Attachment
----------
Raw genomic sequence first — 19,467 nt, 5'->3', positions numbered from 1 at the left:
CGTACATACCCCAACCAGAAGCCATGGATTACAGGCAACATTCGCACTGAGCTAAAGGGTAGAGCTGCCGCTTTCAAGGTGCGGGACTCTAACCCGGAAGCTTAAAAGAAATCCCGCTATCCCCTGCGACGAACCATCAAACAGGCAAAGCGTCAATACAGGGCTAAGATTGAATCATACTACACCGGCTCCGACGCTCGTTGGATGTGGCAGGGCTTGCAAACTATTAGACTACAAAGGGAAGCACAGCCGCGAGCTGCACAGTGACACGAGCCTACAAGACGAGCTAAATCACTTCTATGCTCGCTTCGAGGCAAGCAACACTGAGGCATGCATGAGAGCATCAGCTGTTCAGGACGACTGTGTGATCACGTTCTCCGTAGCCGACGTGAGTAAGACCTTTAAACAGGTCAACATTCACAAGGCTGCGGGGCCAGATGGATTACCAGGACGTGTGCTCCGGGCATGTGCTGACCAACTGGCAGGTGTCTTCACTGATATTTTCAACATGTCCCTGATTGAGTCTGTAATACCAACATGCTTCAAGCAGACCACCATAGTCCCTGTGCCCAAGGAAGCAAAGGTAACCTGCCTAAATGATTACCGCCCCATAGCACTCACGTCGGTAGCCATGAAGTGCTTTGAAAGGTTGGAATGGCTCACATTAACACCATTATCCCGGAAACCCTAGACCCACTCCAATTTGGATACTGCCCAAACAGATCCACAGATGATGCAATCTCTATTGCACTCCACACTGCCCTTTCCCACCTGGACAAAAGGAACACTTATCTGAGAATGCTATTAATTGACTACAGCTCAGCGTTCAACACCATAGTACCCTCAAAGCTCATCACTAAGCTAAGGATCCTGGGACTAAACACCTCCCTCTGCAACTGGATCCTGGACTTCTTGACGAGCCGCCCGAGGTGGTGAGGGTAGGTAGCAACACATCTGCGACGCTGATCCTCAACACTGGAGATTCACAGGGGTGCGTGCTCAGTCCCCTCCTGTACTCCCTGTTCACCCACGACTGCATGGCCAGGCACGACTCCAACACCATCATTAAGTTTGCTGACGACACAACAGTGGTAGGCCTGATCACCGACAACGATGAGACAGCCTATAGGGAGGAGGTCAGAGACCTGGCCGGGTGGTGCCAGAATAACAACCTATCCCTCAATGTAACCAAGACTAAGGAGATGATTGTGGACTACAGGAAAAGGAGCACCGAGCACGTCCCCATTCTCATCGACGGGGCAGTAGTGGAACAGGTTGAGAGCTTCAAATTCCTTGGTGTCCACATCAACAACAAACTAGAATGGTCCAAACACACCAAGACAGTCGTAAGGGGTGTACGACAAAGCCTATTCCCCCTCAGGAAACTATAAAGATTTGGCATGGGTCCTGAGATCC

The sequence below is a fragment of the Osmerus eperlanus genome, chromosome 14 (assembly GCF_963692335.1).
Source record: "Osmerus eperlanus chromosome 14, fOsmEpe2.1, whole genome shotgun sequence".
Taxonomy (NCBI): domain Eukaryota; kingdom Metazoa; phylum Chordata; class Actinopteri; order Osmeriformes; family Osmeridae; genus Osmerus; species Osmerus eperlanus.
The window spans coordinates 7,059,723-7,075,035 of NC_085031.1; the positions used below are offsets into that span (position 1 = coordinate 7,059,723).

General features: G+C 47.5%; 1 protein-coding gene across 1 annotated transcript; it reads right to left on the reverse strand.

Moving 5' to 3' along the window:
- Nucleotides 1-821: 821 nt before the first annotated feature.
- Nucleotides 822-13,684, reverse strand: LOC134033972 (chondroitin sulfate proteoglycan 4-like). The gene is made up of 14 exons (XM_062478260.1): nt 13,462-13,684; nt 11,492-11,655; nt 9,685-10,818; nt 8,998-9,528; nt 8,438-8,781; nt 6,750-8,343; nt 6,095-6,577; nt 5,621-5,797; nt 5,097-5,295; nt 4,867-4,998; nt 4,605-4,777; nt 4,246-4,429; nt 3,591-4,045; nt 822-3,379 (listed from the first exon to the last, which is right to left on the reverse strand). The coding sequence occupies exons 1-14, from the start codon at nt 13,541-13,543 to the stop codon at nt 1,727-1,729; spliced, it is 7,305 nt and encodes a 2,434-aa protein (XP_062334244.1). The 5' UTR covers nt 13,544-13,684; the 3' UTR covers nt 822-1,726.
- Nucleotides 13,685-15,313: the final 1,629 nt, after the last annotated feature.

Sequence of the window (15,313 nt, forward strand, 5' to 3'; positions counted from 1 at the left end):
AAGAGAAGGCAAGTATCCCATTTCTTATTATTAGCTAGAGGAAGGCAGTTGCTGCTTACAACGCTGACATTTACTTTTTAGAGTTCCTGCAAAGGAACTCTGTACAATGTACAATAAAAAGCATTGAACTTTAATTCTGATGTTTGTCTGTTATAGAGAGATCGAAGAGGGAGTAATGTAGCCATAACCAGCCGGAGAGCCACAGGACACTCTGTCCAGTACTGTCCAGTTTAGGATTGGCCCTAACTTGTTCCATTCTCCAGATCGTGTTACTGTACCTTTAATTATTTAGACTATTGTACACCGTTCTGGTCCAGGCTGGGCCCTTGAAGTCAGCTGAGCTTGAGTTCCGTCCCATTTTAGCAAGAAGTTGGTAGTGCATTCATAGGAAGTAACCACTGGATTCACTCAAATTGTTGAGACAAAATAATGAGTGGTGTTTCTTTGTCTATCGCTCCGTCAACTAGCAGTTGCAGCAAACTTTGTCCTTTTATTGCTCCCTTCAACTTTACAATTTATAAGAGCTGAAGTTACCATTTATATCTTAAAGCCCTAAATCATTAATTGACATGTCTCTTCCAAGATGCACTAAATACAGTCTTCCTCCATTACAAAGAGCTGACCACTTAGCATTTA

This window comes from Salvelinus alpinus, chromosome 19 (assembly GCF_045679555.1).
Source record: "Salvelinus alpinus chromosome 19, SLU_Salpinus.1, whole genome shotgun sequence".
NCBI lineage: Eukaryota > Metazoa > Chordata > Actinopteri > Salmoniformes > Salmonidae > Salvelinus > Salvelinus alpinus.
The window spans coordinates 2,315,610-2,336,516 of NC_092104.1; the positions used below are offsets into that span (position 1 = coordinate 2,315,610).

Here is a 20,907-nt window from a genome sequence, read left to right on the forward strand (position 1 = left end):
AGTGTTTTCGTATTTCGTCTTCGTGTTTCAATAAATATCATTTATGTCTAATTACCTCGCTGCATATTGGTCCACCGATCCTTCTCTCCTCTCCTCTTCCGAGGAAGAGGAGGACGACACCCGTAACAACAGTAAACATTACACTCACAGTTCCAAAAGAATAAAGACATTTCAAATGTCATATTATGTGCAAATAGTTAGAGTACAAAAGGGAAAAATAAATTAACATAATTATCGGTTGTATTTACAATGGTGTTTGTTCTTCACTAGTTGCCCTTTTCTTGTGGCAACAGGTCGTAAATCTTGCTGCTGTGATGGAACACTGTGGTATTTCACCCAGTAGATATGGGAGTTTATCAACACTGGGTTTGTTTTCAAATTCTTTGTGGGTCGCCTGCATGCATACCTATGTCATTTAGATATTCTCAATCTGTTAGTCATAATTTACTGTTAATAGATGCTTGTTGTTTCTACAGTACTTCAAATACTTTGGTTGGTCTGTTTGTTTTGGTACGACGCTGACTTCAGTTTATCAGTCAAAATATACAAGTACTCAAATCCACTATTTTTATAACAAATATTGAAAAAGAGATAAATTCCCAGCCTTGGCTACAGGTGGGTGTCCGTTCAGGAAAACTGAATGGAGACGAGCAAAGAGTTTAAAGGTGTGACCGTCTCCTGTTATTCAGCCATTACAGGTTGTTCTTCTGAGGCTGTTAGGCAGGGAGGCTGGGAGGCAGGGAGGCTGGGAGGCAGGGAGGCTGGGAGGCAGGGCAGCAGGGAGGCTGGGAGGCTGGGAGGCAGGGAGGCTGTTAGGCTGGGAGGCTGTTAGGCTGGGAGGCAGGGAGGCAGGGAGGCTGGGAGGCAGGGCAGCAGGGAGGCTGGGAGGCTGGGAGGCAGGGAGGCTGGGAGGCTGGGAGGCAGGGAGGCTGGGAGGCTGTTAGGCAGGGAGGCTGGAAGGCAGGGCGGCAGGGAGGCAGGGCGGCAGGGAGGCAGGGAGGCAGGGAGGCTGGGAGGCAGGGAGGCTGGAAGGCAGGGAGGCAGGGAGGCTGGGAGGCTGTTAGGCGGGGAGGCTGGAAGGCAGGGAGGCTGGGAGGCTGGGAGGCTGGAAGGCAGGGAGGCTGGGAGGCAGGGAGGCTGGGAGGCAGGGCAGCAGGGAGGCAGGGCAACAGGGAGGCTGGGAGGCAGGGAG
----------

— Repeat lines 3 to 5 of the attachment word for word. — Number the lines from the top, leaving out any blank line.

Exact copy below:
The sequence below is a fragment of the Osmerus eperlanus genome, chromosome 14 (assembly GCF_963692335.1).
Source record: "Osmerus eperlanus chromosome 14, fOsmEpe2.1, whole genome shotgun sequence".
Taxonomy (NCBI): domain Eukaryota; kingdom Metazoa; phylum Chordata; class Actinopteri; order Osmeriformes; family Osmeridae; genus Osmerus; species Osmerus eperlanus.